Abstinence-only sexual education vs. comprehensive sexual education, with emphasis on the attitudes, knowledge, and behaviors of adolescents
In 2003, the Youth Risk Behavior Surveillance survey reported that 46.7% of high school students had been sexually active.1 In 2000, 9.1 million of the 18.9 million new cases of STDs came from young people age 15-24.2 Due to these statistics, there is an ongoing debate concerning teenage sexual education in the United States and how to make a greater impact on the attitudes, knowledge, and behavior of adolescents.
Purpose: To determine whether Abstinence-Only or Comprehensive sexual education has more of an impact on the attitudes, knowledge and sexual behaviors of adolescents.
Methods: An evidence based literature review was completed using published studies involving Abstinence-Only and Comprehensive sexual education. These studies were then evaluated to determine which method has the greatest impact on the knowledge, attitudes, and behaviors of adolescents.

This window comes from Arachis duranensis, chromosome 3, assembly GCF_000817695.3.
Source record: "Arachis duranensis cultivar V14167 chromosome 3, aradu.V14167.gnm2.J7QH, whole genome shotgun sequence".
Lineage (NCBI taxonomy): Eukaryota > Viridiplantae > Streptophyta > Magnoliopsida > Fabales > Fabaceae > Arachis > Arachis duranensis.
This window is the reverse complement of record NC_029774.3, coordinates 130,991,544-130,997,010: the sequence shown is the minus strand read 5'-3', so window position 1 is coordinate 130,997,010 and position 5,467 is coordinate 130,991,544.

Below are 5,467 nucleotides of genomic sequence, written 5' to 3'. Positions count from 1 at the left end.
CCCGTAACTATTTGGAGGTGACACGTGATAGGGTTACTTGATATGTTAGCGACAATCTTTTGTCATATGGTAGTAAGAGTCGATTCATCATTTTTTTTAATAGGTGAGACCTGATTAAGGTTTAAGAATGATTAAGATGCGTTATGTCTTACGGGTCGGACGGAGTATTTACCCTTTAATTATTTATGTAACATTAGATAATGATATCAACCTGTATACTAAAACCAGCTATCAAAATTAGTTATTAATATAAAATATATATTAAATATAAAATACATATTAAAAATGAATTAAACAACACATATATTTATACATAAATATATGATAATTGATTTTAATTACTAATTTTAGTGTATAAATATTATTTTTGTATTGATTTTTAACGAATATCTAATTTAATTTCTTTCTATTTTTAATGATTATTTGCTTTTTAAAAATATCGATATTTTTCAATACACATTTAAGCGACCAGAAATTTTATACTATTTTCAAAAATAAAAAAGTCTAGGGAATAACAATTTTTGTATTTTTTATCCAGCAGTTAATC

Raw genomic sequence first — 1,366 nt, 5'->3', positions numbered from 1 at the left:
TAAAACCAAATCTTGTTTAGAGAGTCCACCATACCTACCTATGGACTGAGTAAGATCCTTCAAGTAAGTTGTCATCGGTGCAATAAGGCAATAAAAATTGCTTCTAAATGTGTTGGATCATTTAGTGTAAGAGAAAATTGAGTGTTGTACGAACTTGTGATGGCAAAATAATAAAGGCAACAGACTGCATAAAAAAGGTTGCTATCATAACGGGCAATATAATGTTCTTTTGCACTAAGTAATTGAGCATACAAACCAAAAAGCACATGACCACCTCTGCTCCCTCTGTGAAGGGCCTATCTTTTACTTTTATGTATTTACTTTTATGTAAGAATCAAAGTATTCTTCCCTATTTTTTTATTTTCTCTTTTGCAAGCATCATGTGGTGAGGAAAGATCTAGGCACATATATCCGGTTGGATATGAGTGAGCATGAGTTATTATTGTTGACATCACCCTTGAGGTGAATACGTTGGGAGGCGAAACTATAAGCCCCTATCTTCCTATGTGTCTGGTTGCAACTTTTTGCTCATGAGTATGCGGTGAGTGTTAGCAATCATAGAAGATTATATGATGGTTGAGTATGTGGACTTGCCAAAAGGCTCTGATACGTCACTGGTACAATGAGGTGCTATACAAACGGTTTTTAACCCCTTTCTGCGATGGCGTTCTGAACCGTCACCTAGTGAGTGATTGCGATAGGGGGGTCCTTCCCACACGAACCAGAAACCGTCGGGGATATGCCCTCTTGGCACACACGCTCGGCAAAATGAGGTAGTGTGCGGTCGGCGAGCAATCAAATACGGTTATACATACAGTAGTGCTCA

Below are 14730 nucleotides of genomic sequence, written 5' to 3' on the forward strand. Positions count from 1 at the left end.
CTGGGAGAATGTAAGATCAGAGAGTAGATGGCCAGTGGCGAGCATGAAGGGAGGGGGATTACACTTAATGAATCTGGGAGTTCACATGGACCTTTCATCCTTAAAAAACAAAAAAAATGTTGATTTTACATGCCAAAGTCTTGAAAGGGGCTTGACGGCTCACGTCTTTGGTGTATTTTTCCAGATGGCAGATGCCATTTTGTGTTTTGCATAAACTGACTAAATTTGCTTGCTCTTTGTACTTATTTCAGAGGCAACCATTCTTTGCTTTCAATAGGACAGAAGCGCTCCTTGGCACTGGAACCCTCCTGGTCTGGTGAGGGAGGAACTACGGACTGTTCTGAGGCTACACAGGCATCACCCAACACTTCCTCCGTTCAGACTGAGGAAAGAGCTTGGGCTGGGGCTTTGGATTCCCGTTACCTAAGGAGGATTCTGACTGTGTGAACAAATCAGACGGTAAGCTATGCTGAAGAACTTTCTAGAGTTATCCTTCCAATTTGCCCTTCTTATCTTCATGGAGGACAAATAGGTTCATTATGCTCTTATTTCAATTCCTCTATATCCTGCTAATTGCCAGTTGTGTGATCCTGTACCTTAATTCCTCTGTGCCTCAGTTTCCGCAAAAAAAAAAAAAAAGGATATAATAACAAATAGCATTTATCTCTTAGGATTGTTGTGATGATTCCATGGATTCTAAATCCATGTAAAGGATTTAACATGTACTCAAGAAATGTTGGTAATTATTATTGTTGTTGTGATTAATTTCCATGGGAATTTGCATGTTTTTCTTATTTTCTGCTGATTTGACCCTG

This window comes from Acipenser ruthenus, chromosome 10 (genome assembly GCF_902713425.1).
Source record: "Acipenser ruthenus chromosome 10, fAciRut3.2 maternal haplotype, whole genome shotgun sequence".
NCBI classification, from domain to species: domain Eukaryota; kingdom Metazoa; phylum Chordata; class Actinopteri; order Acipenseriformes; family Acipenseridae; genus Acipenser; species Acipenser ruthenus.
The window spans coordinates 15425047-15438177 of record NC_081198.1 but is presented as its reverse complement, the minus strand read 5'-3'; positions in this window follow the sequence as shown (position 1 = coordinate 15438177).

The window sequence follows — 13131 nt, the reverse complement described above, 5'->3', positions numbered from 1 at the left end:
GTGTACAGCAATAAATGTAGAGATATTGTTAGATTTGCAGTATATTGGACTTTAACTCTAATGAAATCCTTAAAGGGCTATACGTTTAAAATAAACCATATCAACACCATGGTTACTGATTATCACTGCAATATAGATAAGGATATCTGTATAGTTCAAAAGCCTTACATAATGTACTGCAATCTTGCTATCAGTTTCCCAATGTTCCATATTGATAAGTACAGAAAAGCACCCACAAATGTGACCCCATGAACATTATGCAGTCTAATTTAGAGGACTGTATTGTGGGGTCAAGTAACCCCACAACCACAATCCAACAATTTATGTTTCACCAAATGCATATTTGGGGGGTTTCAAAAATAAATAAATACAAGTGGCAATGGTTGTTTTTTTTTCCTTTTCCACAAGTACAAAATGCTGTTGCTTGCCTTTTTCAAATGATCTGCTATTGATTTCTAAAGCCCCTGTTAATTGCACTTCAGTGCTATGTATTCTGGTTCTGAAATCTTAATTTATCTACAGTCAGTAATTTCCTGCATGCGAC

Results: Of the eleven Comprehensive sexual education studies, eight were Evidence Level I and three were Evidence Level II-1. Ten Abstinence-Only programs were evaluated, four were Evidence Level I, three were Evidence Level II-1, two were Evidence Level II-2, and one was Evidence Level II-3. There was one Evidence Level I study that directly compared Abstinence-Only and Comprehensive sexual education. The bulk of the literature supports Comprehensive sexual education as having the greatest impact on adolescents’ attitudes, knowledge, and behaviors.
Conclusion: Based on a thorough review of the literature, Comprehensive sexual education was given a B recommendation (at least fair evidence that the intervention improves important health outcomes) and Abstinence-Only sexual education was given a C recommendation (no recommendation for or against this intervention because the balance of benefits and harms is too close to justify a stronger recommendation.)